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NEW DELHI : India plans to tap its ambitious solar programme to offer uninterrupted power to cold-chain facilities for storing vaccines in what would be a major boost to the nationwide covid-19 vaccination exercise.

The plans to use solar power assume importance given unreliable electricity supply in several parts of the country, especially rural India. The country has set an aim to have 100GW of solar power generation capacity by 2022, with a significant focus on rooftop solar and decentralised solar installations.

On the vaccination front, nearly 880 million covid-19 vaccine doses have been administered in the past nine months, but the country’s target for the universal immunisation programme for children and pregnant women is nearly 100 million a year. According to the Indian Council of Medical Research (ICMR), covid may eventually turn into an endemic requiring annual immunization, prompting the government to realize the importance of having robust cold chain facilities.

“There are over 29,000 cold chain storage facilities across India that are used to store both covid-19 and non-covid-19 vaccines. Solar power usage is not new for storing vaccines in India, but the push is largely after covid-19. We are expanding solar power to more cold chain points for vaccine storage. We have started using newer technology like solar direct drive cold chain equipment," a senior health ministry official said.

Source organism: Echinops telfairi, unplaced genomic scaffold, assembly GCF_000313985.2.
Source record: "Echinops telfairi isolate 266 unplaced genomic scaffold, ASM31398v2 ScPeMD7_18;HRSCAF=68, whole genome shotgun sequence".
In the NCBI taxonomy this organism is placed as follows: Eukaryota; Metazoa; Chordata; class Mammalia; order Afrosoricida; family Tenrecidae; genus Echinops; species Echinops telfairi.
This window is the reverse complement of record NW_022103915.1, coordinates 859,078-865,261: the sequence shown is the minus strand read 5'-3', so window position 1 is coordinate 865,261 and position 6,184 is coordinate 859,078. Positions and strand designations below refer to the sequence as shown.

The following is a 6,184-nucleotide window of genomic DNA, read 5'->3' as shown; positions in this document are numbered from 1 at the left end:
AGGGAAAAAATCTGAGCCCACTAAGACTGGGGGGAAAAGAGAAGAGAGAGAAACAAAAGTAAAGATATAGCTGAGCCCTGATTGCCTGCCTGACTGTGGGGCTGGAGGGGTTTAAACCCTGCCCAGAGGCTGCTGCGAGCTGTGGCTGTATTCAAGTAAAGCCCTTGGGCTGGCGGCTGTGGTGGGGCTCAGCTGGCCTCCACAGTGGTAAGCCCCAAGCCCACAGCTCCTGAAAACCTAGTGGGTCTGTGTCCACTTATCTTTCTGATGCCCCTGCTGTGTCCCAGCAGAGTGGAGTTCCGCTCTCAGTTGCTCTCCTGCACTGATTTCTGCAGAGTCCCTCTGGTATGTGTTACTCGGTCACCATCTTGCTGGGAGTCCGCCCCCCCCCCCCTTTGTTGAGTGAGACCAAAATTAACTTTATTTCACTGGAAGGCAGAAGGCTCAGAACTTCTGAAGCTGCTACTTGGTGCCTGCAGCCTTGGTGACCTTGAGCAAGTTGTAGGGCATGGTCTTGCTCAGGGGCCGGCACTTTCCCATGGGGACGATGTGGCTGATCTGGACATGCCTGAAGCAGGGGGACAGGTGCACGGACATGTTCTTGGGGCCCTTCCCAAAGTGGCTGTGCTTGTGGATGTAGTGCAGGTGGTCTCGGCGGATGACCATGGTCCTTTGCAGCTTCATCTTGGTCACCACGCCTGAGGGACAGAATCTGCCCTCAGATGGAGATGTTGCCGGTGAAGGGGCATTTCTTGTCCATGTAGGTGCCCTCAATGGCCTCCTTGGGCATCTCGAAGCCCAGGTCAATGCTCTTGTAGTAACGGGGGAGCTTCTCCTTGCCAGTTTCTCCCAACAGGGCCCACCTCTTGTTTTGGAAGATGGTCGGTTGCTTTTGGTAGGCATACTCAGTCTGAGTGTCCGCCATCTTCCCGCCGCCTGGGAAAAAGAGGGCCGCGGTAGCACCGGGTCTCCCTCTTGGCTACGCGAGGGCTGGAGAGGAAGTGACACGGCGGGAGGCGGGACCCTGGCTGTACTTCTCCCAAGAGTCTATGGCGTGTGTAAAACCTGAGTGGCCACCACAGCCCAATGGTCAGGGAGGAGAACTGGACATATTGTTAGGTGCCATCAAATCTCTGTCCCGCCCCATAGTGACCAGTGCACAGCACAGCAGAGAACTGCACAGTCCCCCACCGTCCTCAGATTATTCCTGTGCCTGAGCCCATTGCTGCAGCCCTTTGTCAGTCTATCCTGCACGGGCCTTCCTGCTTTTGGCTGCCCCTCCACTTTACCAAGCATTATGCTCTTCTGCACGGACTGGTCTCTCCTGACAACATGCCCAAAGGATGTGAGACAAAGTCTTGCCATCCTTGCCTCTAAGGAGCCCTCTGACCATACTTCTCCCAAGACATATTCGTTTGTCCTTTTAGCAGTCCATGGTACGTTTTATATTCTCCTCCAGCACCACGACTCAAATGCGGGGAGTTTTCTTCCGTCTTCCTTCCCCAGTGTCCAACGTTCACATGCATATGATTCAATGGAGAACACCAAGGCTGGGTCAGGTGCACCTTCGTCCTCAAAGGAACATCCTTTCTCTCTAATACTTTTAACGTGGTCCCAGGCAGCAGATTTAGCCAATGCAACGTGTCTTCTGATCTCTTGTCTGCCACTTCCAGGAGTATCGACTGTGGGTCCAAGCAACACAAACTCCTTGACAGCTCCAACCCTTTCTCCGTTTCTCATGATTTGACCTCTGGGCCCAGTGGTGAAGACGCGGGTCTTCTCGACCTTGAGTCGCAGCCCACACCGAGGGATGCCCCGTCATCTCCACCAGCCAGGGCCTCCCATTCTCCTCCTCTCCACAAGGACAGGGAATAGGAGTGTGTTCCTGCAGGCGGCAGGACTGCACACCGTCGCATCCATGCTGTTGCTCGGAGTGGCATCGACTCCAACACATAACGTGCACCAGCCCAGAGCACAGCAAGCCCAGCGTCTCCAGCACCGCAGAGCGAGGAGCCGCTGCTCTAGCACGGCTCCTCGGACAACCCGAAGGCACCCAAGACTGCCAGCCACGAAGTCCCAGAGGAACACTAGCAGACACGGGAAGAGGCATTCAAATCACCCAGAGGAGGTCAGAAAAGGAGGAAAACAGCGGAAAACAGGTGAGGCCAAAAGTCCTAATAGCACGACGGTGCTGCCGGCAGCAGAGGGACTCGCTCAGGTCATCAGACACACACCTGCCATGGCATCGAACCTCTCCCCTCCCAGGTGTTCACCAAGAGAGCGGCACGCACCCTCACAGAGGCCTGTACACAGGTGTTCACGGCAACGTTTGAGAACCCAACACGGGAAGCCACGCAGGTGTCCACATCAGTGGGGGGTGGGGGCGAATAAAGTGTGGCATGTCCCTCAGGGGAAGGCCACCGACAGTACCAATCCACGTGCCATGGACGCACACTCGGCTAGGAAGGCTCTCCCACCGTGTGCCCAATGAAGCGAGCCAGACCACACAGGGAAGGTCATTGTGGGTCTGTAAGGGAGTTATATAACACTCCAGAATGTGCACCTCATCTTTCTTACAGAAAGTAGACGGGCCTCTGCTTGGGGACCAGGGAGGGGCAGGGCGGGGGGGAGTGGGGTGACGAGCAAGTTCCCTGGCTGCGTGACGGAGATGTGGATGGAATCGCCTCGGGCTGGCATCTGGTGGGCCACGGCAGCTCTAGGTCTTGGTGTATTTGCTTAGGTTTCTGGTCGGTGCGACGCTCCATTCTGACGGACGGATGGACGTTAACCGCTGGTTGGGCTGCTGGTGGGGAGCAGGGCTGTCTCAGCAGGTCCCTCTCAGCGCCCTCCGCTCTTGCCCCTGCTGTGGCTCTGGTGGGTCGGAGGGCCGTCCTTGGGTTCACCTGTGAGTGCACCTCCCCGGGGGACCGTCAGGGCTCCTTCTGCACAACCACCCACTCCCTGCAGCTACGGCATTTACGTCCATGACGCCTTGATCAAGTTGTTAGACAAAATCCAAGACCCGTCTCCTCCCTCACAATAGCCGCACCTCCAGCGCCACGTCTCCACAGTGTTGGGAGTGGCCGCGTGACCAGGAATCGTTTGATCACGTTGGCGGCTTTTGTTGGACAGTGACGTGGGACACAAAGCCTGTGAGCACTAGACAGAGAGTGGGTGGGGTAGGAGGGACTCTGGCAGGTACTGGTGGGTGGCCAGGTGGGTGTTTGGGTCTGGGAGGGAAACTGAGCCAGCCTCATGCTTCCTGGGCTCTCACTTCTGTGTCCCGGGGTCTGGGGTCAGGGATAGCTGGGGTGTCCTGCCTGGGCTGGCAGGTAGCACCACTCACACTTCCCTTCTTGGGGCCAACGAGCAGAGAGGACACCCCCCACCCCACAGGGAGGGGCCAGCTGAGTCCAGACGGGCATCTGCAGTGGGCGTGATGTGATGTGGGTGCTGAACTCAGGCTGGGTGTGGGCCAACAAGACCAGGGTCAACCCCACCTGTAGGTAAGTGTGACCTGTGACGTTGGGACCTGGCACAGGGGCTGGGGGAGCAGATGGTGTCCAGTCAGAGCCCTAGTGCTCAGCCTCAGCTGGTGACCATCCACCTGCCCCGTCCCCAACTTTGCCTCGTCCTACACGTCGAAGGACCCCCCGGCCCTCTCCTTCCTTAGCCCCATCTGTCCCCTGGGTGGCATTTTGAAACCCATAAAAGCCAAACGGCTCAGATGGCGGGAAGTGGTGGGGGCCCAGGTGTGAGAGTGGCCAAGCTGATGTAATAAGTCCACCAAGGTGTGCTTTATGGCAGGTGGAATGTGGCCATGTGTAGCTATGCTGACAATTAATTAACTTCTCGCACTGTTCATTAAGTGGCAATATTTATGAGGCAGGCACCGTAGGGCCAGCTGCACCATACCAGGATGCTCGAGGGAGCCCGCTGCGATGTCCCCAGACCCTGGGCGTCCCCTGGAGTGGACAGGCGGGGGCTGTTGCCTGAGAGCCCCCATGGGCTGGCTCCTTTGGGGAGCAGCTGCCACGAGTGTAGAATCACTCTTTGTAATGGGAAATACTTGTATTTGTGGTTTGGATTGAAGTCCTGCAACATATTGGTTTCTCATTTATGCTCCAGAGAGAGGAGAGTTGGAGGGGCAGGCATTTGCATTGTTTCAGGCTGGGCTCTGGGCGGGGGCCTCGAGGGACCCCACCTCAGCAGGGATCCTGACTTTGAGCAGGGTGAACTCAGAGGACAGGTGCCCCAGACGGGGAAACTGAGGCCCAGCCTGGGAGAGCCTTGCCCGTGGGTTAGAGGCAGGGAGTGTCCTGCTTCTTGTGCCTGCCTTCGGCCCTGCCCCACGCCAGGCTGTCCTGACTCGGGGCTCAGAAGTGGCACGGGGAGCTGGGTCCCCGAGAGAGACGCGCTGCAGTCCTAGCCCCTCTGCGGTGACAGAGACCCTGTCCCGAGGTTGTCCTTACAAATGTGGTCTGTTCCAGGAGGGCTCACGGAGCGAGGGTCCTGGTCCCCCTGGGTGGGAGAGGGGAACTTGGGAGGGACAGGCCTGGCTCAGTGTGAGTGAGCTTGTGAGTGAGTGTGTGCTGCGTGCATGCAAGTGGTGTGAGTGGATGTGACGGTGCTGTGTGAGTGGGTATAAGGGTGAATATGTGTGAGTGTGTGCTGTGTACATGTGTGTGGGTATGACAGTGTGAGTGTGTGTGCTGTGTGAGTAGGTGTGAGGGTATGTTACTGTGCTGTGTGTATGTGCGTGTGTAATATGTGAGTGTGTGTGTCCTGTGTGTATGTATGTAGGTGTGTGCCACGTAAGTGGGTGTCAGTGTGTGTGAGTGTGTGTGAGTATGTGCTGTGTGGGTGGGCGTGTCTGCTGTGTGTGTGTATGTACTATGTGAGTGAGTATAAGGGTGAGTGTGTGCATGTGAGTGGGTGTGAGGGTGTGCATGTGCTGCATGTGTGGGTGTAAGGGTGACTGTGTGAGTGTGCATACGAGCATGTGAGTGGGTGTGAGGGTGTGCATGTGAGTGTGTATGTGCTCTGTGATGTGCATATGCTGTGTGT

According to health ministry data, 30 million pregnant women need 45 million vaccine doses annually, and 27 million new-born babies need to be vaccinated five times in the first year. “With the covid-19 vaccinations being done at a much larger scale, we recently did a gap analysis of cold chains and decided to further strengthen the vaccine storage systems. There are two ways of using solar energy for vaccine storage. One, either the storage equipment runs on solar energy, or the building having the facility uses solar energy for electricity. In unreliable electricity supply areas, we have electricity storage facility usage and other back up so that there is no chance of vaccines being spoilt," the health ministry official said.

“Earlier, all the equipment was imported but after the government’s Make-in-India push, Godrej for the first time manufactured an indigenous freezer using solar energy that is being used in several states and we are expanding to all parts of the country. We are distributing the equipment which will maintain the required temperature for vaccines at 2-8 degree Celsius," he said.

The official said in the last five years, more than 350 imported solar equipment were provided across India.

India is also receiving cold chain equipment (CCE) procured by UNICEF from other countries. The Bihar government on Monday received the first tranche of the CCE procured by UNICEF as part of the Japanese government’s assistance to India’s covid-19 vaccination drive. Japan’s funding will include procurement and distribution of walk- in coolers, walk-in freezers, solar direct drives, freeze-free vaccine carriers, toolkits, freeze tags and voltage stabilizers that will support the vaccination drive in 25 states.

The Centre has also roped in private firms to run cold-chain facilities on solar power.

“Numerous areas receive an average of less than 16-18 hrs of daily electricity supply. We have solar-powered battery-less equipment which is used for the storage of vaccines. These units are powered via solar power which ensures that vaccines are stored safely 24/7, even when there is a lack of reliable electricity," said Jesal Doshi, deputy chief executive, B Medical Systems, a global medical equipment supplier.

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